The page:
Development under Windows: why so painful?

It’s really weird. Lately, I’ve been doing so much development in a *nix environment, that doing the development in Windows is really painful for me. I don’t have any of my good old UNIX tools, I don’t have hotkey-optimized user interfaces, I don’t have speed and control. But more than anything else, I don’t feel like I know what’s going on under the hood.

Today, to take a break from reading Philosophy, I decided to work a bit on this little Java Servlet project I’ve been hacking on. (Will be “released” later.) At some point this past summer, I decided to remove Linux from my main desktop machine and just consolidate all my Linux data onto one machine–this made my life easier so I didn’t have three total (one Windows, two Linuxes) places where my shit could be. But the sacrifice is that my laptop screen is small, so sometimes I want to develop with a big screen and thus want to use my desktop.

Web development, especially, makes sense for me under Windows, since I’m comfortable with the major graphic and web design tools (Photoshop, Dreamweaver, Illustrator) and don’t think the Linux “equivalents” (GIMP, Bluefish, Inkscape) are good enough.

But I decided–may as well have the code open on Windows too, since it’s not C hacking I’m doing, but Java. So I installed Eclipse, and the J2EE, and got cracking.

But under Windows, there are all sorts of gotchas. When my UNIX tool craving gets really bad, I need to drop into cygwin, which isn’t so bad. But without good workspace switching (I have VirtuaWin, but it kinda sucks), and without a customizable window manager, I am really much slower. But here’s the other weird thing I ran into. After awhile of coding, I realized that Eclipse wasn’t reading my JavaDoc information for the JDK (no cool descriptions in my autocomplete tooltips). So I go snooping around the preferences file and can’t find anything, I enable a billion options but no luck. But then, eventually, I realize that it’s very possible Eclipse is using a different JDK. In fact, I look in the dialog, and Eclipse is using some J2SE environment that some other application installed, not the J2EE I installed right before Eclipse. And that J2SE is missing the Java API source code and JavaDoc comments.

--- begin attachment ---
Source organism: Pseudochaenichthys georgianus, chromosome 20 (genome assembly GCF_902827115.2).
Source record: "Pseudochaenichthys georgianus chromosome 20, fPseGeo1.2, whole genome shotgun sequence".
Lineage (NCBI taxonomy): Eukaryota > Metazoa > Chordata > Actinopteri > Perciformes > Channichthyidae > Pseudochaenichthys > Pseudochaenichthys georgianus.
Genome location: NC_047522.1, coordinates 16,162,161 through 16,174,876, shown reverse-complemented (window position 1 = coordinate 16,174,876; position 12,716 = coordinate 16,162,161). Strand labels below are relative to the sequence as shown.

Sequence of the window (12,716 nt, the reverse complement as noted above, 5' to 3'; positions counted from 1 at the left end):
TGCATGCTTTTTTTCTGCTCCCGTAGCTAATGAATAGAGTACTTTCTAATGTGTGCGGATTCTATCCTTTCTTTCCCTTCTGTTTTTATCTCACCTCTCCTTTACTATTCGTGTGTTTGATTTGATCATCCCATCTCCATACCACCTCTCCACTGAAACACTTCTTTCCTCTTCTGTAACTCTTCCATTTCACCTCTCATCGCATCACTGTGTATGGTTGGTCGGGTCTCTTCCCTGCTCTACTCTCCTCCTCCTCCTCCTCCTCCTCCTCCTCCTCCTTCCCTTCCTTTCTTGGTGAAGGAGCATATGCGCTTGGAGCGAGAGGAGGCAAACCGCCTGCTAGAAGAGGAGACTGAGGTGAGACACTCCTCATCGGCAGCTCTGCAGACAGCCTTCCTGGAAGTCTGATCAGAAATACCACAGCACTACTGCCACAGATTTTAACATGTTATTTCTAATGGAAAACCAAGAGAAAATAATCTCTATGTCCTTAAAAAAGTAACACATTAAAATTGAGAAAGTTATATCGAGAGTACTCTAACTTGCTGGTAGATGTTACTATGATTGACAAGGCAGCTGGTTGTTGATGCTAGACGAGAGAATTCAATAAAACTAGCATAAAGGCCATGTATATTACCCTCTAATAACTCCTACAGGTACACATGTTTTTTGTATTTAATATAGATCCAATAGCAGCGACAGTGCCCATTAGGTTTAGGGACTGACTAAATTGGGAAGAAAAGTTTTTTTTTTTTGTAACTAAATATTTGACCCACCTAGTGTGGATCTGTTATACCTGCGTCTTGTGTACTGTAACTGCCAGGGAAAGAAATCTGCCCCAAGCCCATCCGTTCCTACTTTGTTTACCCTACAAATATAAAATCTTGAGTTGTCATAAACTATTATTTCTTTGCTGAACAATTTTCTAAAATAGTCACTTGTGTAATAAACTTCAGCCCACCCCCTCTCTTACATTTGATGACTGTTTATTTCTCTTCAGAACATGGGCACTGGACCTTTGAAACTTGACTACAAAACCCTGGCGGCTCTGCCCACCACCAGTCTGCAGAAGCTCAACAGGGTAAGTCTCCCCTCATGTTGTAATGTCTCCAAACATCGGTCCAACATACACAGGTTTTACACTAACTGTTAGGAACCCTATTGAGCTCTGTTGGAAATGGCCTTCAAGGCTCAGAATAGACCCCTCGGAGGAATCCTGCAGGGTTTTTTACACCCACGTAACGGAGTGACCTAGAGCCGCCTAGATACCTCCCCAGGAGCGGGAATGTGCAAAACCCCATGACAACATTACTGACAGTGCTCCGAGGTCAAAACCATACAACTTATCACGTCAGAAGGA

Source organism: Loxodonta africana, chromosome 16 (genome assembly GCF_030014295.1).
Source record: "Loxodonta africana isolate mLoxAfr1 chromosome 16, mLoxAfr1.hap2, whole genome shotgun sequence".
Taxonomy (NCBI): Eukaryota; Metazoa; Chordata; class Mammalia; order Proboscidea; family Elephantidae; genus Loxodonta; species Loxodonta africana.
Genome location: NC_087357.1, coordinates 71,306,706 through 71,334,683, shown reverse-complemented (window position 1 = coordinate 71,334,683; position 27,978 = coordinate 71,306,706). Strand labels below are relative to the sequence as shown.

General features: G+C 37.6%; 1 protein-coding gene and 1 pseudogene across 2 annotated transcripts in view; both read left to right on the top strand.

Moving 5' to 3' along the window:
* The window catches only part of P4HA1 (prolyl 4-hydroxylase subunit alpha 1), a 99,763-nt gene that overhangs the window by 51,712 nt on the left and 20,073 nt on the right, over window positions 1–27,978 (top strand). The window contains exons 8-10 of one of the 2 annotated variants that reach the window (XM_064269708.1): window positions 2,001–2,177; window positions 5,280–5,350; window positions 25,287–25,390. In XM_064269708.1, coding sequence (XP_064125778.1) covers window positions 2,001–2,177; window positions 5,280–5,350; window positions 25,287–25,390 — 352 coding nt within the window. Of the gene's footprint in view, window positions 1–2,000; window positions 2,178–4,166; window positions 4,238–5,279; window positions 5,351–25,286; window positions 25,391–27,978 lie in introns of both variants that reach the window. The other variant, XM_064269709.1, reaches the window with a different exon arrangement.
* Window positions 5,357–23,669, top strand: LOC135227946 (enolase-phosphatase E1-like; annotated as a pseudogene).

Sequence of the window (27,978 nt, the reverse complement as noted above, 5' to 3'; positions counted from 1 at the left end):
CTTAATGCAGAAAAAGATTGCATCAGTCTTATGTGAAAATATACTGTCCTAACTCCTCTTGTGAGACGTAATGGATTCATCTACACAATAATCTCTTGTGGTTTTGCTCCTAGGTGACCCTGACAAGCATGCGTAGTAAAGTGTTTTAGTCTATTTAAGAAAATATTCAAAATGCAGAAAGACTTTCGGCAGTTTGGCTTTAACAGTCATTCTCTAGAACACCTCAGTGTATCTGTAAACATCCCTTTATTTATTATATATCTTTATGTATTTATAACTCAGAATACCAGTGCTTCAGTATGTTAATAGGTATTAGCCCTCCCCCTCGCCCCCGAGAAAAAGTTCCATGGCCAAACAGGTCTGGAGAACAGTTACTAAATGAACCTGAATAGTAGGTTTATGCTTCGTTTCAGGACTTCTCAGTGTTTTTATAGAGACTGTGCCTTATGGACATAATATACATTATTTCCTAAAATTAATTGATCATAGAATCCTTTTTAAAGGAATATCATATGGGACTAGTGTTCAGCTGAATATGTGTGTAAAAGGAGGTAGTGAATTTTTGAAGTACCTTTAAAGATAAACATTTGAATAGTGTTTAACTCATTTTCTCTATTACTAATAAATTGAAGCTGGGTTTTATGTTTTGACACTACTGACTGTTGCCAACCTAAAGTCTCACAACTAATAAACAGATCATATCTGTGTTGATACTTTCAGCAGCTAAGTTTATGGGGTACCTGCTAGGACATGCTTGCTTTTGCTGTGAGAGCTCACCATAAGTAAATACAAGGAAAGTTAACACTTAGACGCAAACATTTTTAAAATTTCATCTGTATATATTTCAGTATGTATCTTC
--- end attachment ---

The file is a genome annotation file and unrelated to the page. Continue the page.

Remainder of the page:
The reason this seemed so non-obvious to me is because I’m not used to systems which are completely fucking disorganized. Say what you will about Linux not being user friendly, but, by God, you won’t find it likely to find two different JDKs installed on my machine, and even if you do, only one will be getting used (thanks to Debian’s “alternatives” system). Every application on Windows statically compiles, includes its own libraries, and spews its shit all over the file system and registry. No database tracks it, so your system is a fucking nightmare.

I couldn’t even do a reasonable search to find the JDK I needed, either. It turns out it was in C:\Program Files\Sun\j2sdk1.4_02, which may not sound so bad, but considering on Linux I just think, “Where are libraries stored? /usr/lib” and then in there I think, “What is what I’m looking for called? j2sdk” I quickly find any Java environments in /usr/lib/j2sdk1.x-sun.

On my Linux system, which has not that much installed, I just ran a du -hs /usr/lib/ and got 1.7GB. That means on my relatively lightly-loaded Linux system, 1.7GB of raw 0s and 1s are sitting there waiting to be used as SHARED libraries. Meanwhile, on Windows, there could be any amount of duplication of the equivalent libraries, floating around in various Program Files directories.

I can’t believe there are acutally some Linux critics that believe we should be going in this direction, eliminating things like emerge, apt, and rpm and instead just have statically-compiled binaries that come with their own binary libraries and have users duplicating this stuff across their system. Not only is it insane from the point of view of giving control to the user, but it’s also just plain wasteful.

Leave a Reply